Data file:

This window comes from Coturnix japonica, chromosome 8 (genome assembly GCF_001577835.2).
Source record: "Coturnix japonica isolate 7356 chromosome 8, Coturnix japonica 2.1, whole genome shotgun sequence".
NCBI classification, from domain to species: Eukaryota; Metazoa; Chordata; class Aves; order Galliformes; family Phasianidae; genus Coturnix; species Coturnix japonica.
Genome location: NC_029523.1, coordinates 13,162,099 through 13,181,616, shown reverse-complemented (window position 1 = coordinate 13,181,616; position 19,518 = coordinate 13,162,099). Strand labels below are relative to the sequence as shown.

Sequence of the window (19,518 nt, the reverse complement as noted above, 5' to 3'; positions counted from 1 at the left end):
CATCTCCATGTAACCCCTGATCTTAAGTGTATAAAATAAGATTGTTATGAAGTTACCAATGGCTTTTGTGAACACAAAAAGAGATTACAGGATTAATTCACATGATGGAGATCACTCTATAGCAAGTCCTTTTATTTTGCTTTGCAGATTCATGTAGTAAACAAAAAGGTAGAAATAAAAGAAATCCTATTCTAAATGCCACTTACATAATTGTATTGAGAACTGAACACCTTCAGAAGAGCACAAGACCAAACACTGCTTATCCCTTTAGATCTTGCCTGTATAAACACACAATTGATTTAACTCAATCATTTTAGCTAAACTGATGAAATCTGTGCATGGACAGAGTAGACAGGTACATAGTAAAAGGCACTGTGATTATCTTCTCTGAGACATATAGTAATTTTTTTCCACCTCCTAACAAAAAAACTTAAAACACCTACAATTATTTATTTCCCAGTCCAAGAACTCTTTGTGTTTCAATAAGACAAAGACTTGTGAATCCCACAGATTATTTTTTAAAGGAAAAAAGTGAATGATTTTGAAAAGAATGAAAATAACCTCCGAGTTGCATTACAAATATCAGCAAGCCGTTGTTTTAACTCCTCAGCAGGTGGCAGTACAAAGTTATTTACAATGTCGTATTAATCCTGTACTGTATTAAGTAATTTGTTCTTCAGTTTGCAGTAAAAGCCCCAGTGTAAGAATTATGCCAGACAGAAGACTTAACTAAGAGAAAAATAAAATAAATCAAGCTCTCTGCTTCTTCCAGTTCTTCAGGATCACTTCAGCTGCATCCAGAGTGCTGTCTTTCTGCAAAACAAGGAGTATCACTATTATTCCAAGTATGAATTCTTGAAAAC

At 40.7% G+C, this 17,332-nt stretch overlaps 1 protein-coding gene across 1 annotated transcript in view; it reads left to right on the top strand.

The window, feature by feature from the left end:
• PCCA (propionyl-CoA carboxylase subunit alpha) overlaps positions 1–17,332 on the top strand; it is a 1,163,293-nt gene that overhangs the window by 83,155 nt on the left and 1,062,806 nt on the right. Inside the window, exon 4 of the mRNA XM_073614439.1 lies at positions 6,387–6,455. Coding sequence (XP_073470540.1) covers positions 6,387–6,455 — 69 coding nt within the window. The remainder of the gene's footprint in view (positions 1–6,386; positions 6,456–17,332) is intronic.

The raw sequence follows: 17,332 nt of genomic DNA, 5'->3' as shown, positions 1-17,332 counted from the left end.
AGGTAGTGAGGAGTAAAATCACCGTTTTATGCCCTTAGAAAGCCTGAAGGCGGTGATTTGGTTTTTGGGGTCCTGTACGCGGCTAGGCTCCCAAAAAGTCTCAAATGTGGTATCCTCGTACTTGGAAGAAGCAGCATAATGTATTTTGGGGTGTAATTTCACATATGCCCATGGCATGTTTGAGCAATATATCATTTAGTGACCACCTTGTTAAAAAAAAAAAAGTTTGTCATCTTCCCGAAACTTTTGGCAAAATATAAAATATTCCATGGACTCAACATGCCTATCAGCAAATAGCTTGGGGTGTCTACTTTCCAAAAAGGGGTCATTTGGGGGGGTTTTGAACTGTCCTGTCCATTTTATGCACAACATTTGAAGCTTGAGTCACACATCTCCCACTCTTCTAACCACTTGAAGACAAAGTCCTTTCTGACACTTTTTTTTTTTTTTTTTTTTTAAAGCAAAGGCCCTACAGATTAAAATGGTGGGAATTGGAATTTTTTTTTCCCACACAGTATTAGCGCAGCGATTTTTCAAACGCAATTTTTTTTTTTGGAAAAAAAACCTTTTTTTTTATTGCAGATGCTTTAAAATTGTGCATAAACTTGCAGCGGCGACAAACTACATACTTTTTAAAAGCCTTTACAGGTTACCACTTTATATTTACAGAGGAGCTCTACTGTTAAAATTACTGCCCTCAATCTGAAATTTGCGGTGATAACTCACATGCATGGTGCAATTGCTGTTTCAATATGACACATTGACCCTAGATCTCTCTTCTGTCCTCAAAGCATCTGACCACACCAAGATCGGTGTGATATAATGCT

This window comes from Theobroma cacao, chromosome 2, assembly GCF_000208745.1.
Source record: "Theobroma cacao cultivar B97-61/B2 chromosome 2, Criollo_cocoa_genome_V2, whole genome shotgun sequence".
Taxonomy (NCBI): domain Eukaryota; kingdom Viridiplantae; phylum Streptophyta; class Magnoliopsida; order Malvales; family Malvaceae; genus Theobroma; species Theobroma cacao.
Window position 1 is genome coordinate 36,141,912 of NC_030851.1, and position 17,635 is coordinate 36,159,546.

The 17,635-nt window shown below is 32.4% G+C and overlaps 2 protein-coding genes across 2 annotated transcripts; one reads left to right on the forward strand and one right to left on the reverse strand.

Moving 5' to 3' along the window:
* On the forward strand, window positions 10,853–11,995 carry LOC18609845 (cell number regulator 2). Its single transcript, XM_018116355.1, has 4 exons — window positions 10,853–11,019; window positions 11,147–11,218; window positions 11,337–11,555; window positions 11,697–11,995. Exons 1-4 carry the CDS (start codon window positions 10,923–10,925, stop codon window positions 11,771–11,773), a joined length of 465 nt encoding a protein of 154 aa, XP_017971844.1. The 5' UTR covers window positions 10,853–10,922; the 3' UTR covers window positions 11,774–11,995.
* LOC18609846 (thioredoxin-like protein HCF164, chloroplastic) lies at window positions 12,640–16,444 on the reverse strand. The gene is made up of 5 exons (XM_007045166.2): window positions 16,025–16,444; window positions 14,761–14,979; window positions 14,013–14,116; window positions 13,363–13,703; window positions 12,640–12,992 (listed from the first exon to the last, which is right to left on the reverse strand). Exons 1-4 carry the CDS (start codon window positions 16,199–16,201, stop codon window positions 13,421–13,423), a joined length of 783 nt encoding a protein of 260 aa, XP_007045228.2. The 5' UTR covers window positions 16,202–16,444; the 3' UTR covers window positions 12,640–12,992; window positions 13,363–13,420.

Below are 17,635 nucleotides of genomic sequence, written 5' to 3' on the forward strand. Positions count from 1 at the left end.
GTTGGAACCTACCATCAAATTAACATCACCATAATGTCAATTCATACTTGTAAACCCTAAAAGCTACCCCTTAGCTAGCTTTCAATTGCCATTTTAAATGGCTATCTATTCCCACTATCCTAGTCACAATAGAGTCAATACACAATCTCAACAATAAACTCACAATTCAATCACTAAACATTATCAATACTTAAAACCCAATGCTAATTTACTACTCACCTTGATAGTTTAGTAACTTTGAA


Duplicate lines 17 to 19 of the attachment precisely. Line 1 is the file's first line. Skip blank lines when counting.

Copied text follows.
Moving 5' to 3' along the window:
* On the forward strand, window positions 10,853–11,995 carry LOC18609845 (cell number regulator 2). Its single transcript, XM_018116355.1, has 4 exons — window positions 10,853–11,019; window positions 11,147–11,218; window positions 11,337–11,555; window positions 11,697–11,995. Exons 1-4 carry the CDS (start codon window positions 10,923–10,925, stop codon window positions 11,771–11,773), a joined length of 465 nt encoding a protein of 154 aa, XP_017971844.1. The 5' UTR covers window positions 10,853–10,922; the 3' UTR covers window positions 11,774–11,995.
* LOC18609846 (thioredoxin-like protein HCF164, chloroplastic) lies at window positions 12,640–16,444 on the reverse strand. The gene is made up of 5 exons (XM_007045166.2): window positions 16,025–16,444; window positions 14,761–14,979; window positions 14,013–14,116; window positions 13,363–13,703; window positions 12,640–12,992 (listed from the first exon to the last, which is right to left on the reverse strand). Exons 1-4 carry the CDS (start codon window positions 16,199–16,201, stop codon window positions 13,421–13,423), a joined length of 783 nt encoding a protein of 260 aa, XP_007045228.2. The 5' UTR covers window positions 16,202–16,444; the 3' UTR covers window positions 12,640–12,992; window positions 13,363–13,420.